In 1957, the residents of Tulsa, Oklahoma buried an enormous time capsule that included a Plymouth Belvedere and containers of gasoline. The residents, at that time, thought that the folks in 2007 might not recognize the common mode of transportation of their time and would certainly not have the oil or gasoline to make it run.

While 60 years later, we are still driving automobiles powered by gas and oil, there are some modern-day products that are in danger of extinction due to the lack of metals and elements used in their manufacturing process and operations.

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Highlighted on the above Periodic Table are endangered elements that currently have limited availability, are considered to be a rising threat from increased use, and are in serious threat of depletion over the next 100 years. A few of the top elements and their use are discussed in this brief article.

Lithium

Lithium is a soft gray clay-like metal that can be cut with a butter knife. For decades, lithium has been used in everything from glass and ceramics to grease and polymers. It is even used in medicine to treat bipolar disorder.

However, a growing use of this highly conductive metal is in the manufacturing of batteries. There are many types of batteries made of Nickel Cadmium (NiCd), Nickel-Metal Hydride (NiMH), Lead Acid, Lithium Ion, and Lithium Polymer. But, when it comes to battery performance, lithium rises to the top of the list because of its ability to be drained and then recharged over a period of hundreds of cycles. Lithium batteries are the choice for the new electric automobile industry, as well as, the solar industry.

And while batteries make up 40 percent of the current lithium use, that number is expected to grow to over 65 percent in the next 10 years. According to Credit Suisse, demand could outstrip supply by 25 percent in the next three years.

Rare-Earth Elements

Rare-Earth is a category of elements, some of which are not identified in the periodic table, that are essential for the medical/pharma industry, as well as, manufacturing, industrial, and especially electronics.

The issue with rare-earth elements is not their lack of abundance, but rather, isolating them. They tend to occur together, and separating them from each other is made difficult by the fact that they all have very similar chemical properties.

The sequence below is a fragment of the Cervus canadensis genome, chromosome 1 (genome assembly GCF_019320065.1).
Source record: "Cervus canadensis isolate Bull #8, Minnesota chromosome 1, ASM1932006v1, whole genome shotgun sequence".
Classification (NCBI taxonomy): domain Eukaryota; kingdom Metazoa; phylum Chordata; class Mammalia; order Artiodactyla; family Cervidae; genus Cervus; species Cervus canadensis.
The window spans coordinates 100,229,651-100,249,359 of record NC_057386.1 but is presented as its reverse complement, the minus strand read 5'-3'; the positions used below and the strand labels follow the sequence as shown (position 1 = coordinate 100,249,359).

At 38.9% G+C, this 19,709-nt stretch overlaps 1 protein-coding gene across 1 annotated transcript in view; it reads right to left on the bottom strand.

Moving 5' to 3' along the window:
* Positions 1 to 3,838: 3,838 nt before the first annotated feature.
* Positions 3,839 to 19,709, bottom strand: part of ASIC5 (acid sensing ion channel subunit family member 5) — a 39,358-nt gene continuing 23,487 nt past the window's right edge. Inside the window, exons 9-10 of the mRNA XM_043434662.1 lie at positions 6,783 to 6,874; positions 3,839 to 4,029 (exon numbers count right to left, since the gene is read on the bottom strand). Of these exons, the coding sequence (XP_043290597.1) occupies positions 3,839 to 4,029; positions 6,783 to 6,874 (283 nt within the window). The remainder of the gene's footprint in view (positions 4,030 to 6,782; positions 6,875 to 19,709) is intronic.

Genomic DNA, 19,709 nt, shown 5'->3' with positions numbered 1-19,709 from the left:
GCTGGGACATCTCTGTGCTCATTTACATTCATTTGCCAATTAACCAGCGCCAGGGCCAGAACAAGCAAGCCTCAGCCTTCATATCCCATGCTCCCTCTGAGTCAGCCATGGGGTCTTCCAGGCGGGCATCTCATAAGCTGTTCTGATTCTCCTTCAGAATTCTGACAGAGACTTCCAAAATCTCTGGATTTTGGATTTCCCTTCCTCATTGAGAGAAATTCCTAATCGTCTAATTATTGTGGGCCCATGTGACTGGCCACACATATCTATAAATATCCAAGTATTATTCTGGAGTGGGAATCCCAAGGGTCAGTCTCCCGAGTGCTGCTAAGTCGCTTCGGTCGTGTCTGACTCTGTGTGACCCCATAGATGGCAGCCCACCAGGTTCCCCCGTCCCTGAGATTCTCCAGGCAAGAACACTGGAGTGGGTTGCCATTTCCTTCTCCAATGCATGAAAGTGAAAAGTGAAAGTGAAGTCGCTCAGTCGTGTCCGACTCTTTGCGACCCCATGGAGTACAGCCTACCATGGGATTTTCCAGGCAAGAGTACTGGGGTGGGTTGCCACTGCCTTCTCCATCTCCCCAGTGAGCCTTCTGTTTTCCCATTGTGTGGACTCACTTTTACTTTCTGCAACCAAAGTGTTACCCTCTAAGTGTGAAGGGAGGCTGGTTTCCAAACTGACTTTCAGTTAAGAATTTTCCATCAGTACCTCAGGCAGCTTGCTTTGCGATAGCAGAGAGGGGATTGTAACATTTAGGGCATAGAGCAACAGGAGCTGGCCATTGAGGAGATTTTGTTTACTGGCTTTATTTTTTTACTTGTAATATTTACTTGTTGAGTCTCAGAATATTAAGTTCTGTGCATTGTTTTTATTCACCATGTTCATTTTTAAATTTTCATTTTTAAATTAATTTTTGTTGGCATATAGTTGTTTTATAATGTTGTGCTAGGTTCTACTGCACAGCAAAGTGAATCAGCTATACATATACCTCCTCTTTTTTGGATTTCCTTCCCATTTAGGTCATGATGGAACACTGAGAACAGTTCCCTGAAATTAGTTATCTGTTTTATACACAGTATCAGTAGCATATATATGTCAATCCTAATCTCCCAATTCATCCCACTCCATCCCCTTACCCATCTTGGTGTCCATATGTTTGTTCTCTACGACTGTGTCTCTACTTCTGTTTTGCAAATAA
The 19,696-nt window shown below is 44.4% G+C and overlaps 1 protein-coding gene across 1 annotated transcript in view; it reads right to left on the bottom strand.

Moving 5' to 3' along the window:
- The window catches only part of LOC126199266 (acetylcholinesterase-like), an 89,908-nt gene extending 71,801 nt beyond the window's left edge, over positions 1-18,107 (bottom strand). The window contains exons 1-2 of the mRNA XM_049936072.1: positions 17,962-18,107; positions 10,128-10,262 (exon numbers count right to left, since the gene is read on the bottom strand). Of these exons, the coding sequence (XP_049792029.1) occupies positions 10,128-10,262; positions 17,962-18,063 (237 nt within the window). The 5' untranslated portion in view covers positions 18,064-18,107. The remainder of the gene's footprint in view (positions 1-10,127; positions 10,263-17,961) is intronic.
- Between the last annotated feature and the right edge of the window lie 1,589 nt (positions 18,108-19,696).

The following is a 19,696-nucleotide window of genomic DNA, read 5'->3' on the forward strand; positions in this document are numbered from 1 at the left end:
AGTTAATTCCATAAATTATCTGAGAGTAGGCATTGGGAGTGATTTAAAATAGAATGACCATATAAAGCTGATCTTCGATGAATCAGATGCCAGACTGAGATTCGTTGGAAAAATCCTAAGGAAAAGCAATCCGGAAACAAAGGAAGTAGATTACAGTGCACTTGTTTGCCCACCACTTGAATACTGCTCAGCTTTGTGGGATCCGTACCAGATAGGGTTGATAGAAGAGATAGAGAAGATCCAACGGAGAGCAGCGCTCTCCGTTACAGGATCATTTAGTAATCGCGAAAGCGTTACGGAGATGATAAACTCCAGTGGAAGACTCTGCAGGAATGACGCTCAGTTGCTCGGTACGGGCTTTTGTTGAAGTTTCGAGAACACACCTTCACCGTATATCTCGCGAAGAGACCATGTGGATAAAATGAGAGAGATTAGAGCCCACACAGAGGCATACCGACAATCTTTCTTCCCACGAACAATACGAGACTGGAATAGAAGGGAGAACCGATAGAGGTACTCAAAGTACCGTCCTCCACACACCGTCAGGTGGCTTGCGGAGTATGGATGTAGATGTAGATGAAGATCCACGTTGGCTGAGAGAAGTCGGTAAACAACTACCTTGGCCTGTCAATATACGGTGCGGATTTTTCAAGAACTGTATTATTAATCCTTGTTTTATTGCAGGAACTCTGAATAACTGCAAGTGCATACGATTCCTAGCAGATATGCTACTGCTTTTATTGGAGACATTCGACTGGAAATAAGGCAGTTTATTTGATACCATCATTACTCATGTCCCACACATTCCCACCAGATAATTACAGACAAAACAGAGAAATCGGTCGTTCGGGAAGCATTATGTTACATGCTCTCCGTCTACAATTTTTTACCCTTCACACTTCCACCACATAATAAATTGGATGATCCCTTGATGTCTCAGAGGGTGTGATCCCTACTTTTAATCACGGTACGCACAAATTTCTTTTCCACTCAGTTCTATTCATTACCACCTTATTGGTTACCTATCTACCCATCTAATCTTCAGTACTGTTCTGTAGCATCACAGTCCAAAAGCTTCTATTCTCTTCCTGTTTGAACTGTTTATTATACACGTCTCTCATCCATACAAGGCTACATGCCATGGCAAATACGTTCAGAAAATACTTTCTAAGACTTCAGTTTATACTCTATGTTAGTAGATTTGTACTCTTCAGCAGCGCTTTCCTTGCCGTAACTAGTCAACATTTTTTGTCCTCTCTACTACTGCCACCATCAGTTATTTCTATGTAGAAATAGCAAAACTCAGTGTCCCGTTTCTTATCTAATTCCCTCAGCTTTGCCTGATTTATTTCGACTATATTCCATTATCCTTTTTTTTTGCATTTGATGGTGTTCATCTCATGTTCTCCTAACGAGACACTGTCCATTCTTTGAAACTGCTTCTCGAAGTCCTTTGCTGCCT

As with many of the other elements on this list, the demand for rare earth elements is predicted to be fast outpacing the supply, and it’s a problem that’s yet to be solved.

As computers, automobiles, and other manufactured products come to the end of their useful life, many scientists feel that recycling is the answer to recapturing some of these quickly diminishing materials. However, coming up with economically viable methods for recovery of these often minuscule quantities of material is a huge challenge. Finding a substitute substance is also an option, but in most cases to date, the product quality suffers.

As we look back, the world became mechanized by the Industrial Revolution of the 18th and 19th centuries. The 20th century brought computerization to businesses and the miniaturization of electronics for the masses. However, those three centuries alone caused more destruction to the environment and consumed more natural resources than the previous 17 centuries. Now, as we near the end of the second decade of the 21st century, the question will be whether man can turn the tide of destruction by learning to conserve and perhaps recycle our precious natural resources before they disappear?

To learn more about the conservation of earth’s precious elements and the steps you can take to reduce, reuse and recycle – contact General Kinematics.

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